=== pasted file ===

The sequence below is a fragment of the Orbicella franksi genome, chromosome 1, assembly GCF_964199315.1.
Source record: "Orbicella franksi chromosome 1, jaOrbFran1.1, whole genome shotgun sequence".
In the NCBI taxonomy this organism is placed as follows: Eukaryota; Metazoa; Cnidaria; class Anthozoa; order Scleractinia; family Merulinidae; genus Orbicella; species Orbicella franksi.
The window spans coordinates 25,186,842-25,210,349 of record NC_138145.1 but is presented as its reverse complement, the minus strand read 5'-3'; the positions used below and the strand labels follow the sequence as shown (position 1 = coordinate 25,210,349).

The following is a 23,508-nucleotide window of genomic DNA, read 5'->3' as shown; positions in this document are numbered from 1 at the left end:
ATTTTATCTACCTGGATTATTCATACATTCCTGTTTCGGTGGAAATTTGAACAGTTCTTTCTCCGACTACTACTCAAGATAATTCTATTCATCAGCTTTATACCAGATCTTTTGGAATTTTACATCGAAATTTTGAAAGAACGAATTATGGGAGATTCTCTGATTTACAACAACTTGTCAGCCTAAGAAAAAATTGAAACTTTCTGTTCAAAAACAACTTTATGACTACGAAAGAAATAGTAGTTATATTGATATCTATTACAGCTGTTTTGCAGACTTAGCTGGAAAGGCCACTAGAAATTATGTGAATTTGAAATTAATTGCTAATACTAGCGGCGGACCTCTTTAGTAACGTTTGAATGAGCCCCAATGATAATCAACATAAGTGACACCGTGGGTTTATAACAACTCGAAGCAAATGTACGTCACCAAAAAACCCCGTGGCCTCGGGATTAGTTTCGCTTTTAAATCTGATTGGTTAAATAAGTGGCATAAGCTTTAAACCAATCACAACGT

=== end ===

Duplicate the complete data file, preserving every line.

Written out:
The sequence below is a fragment of the Orbicella franksi genome, chromosome 1, assembly GCF_964199315.1.
Source record: "Orbicella franksi chromosome 1, jaOrbFran1.1, whole genome shotgun sequence".
In the NCBI taxonomy this organism is placed as follows: Eukaryota; Metazoa; Cnidaria; class Anthozoa; order Scleractinia; family Merulinidae; genus Orbicella; species Orbicella franksi.
The window spans coordinates 25,186,842-25,210,349 of record NC_138145.1 but is presented as its reverse complement, the minus strand read 5'-3'; the positions used below and the strand labels follow the sequence as shown (position 1 = coordinate 25,210,349).

The following is a 23,508-nucleotide window of genomic DNA, read 5'->3' as shown; positions in this document are numbered from 1 at the left end:
ATTTTATCTACCTGGATTATTCATACATTCCTGTTTCGGTGGAAATTTGAACAGTTCTTTCTCCGACTACTACTCAAGATAATTCTATTCATCAGCTTTATACCAGATCTTTTGGAATTTTACATCGAAATTTTGAAAGAACGAATTATGGGAGATTCTCTGATTTACAACAACTTGTCAGCCTAAGAAAAAATTGAAACTTTCTGTTCAAAAACAACTTTATGACTACGAAAGAAATAGTAGTTATATTGATATCTATTACAGCTGTTTTGCAGACTTAGCTGGAAAGGCCACTAGAAATTATGTGAATTTGAAATTAATTGCTAATACTAGCGGCGGACCTCTTTAGTAACGTTTGAATGAGCCCCAATGATAATCAACATAAGTGACACCGTGGGTTTATAACAACTCGAAGCAAATGTACGTCACCAAAAAACCCCGTGGCCTCGGGATTAGTTTCGCTTTTAAATCTGATTGGTTAAATAAGTGGCATAAGCTTTAAACCAATCACAACGT